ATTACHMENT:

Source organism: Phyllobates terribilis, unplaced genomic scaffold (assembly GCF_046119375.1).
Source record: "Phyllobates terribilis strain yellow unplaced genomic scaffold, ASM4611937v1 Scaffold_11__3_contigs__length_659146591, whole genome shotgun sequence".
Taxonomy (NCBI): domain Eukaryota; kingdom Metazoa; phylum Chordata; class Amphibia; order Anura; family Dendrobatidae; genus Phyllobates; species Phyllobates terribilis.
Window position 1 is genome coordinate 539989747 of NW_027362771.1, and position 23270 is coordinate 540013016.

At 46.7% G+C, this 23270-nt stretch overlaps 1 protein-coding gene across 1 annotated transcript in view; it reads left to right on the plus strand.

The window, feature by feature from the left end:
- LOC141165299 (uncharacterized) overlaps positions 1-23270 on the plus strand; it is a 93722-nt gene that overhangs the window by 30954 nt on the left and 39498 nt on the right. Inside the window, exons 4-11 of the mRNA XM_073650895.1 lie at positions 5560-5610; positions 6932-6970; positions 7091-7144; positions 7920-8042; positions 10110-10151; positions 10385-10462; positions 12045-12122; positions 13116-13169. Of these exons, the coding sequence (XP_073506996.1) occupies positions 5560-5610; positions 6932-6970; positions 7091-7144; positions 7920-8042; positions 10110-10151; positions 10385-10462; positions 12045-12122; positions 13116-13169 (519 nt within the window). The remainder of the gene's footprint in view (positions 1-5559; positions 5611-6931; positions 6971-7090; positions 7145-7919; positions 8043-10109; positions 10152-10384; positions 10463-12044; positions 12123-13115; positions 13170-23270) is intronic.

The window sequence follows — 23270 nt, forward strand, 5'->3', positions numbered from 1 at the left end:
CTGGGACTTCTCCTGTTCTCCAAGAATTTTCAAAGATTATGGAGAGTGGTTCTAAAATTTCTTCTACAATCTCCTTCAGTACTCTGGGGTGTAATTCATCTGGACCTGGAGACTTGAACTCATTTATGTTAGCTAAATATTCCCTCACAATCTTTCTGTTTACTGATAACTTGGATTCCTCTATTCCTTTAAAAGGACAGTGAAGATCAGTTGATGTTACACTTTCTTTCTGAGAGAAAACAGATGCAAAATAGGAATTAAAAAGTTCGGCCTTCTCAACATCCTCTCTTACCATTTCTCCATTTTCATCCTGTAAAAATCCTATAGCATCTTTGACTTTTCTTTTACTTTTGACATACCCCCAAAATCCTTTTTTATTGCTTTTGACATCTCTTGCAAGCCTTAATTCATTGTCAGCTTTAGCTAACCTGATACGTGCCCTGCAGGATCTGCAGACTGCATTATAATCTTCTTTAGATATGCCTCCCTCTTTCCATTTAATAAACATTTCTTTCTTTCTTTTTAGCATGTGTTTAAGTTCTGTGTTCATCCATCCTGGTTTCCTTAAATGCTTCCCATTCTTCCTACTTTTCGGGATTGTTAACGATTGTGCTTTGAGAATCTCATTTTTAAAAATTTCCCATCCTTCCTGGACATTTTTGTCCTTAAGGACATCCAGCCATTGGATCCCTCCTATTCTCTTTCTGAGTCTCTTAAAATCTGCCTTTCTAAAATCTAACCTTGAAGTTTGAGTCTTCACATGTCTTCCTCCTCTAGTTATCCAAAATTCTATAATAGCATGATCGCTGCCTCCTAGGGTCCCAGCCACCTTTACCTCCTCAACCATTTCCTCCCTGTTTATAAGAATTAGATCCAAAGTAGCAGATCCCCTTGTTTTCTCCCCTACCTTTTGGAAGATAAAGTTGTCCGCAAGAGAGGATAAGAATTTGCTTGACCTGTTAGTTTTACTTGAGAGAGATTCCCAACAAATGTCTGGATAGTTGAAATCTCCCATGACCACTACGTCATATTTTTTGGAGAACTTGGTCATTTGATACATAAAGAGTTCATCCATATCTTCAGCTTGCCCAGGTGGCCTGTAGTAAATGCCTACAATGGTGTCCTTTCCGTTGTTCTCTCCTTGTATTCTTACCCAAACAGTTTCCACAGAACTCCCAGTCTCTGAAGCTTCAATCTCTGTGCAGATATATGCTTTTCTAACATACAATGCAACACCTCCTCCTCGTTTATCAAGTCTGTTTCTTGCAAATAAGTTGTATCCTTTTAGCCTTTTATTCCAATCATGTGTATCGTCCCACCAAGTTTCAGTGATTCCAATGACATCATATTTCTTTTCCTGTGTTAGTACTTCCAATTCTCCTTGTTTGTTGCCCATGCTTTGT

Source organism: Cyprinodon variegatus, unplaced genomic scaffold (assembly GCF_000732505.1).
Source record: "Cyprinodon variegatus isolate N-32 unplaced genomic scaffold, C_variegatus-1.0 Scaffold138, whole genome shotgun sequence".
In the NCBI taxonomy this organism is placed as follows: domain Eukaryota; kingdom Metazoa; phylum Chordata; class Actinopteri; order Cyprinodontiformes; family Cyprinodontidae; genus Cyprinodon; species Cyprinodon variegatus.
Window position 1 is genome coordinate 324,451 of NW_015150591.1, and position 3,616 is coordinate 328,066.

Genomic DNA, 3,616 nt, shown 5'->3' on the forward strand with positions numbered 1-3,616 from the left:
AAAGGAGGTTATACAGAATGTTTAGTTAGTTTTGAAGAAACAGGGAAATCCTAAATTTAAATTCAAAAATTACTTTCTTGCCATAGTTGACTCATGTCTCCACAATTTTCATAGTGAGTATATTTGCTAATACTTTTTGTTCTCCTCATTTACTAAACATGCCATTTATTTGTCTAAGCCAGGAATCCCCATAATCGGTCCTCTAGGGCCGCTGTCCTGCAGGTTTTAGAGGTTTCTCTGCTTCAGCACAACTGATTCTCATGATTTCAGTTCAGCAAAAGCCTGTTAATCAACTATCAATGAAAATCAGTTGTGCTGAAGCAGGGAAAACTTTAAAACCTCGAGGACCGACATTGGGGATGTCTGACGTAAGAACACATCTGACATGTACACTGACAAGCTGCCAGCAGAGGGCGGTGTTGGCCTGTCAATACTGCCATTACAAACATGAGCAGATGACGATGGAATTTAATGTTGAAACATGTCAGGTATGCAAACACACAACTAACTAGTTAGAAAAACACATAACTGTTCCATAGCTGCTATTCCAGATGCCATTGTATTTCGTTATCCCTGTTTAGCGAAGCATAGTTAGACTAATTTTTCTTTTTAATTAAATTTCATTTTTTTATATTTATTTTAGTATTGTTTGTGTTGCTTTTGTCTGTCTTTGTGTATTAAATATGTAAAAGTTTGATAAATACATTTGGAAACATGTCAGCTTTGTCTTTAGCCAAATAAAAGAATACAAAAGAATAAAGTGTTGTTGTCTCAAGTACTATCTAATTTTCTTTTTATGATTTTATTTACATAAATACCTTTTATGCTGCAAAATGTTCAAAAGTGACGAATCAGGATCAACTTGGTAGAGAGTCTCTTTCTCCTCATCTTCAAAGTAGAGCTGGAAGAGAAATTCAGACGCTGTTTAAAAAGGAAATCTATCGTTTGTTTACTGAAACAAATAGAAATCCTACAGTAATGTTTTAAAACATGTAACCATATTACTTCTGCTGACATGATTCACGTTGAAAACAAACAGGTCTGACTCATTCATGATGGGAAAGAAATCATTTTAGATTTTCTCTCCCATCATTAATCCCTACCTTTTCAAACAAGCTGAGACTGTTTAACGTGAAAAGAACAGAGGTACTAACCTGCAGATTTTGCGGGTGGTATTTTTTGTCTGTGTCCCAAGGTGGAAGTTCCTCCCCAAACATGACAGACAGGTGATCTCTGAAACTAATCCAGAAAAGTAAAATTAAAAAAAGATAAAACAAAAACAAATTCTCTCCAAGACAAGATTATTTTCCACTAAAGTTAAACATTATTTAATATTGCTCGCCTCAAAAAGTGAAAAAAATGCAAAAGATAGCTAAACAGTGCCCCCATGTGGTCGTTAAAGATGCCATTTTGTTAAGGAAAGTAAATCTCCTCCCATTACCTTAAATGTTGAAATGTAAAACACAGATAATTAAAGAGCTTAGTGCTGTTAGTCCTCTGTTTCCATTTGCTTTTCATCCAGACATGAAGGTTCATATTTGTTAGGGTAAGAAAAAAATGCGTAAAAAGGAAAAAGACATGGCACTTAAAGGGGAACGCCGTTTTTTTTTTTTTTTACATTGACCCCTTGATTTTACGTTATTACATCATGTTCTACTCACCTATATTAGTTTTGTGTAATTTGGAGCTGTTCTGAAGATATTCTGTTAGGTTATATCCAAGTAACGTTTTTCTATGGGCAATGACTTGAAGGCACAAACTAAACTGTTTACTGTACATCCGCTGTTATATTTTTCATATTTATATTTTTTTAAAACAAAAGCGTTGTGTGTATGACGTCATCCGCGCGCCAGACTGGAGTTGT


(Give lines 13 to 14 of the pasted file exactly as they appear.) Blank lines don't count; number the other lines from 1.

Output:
Window position 1 is genome coordinate 324,451 of NW_015150591.1, and position 3,616 is coordinate 328,066.

Genomic DNA, 3,616 nt, shown 5'->3' on the forward strand with positions numbered 1-3,616 from the left: